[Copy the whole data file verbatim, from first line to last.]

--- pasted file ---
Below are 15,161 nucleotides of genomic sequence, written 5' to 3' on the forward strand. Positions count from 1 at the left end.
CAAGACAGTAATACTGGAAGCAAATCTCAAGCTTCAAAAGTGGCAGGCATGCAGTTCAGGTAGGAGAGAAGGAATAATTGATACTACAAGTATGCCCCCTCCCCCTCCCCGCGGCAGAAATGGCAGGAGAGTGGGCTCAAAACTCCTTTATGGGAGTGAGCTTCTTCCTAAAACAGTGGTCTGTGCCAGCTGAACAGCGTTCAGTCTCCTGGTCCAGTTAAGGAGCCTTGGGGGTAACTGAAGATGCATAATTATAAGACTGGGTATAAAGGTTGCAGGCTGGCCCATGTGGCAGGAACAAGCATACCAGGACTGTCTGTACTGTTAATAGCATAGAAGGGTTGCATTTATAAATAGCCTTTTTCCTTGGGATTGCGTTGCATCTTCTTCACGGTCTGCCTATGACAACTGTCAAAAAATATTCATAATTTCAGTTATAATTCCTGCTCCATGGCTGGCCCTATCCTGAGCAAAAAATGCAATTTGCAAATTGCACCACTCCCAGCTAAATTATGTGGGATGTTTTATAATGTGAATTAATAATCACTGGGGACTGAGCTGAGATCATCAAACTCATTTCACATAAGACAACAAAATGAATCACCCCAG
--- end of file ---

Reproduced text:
Below are 15,161 nucleotides of genomic sequence, written 5' to 3' on the forward strand. Positions count from 1 at the left end.
CAAGACAGTAATACTGGAAGCAAATCTCAAGCTTCAAAAGTGGCAGGCATGCAGTTCAGGTAGGAGAGAAGGAATAATTGATACTACAAGTATGCCCCCTCCCCCTCCCCGCGGCAGAAATGGCAGGAGAGTGGGCTCAAAACTCCTTTATGGGAGTGAGCTTCTTCCTAAAACAGTGGTCTGTGCCAGCTGAACAGCGTTCAGTCTCCTGGTCCAGTTAAGGAGCCTTGGGGGTAACTGAAGATGCATAATTATAAGACTGGGTATAAAGGTTGCAGGCTGGCCCATGTGGCAGGAACAAGCATACCAGGACTGTCTGTACTGTTAATAGCATAGAAGGGTTGCATTTATAAATAGCCTTTTTCCTTGGGATTGCGTTGCATCTTCTTCACGGTCTGCCTATGACAACTGTCAAAAAATATTCATAATTTCAGTTATAATTCCTGCTCCATGGCTGGCCCTATCCTGAGCAAAAAATGCAATTTGCAAATTGCACCACTCCCAGCTAAATTATGTGGGATGTTTTATAATGTGAATTAATAATCACTGGGGACTGAGCTGAGATCATCAAACTCATTTCACATAAGACAACAAAATGAATCACCCCAG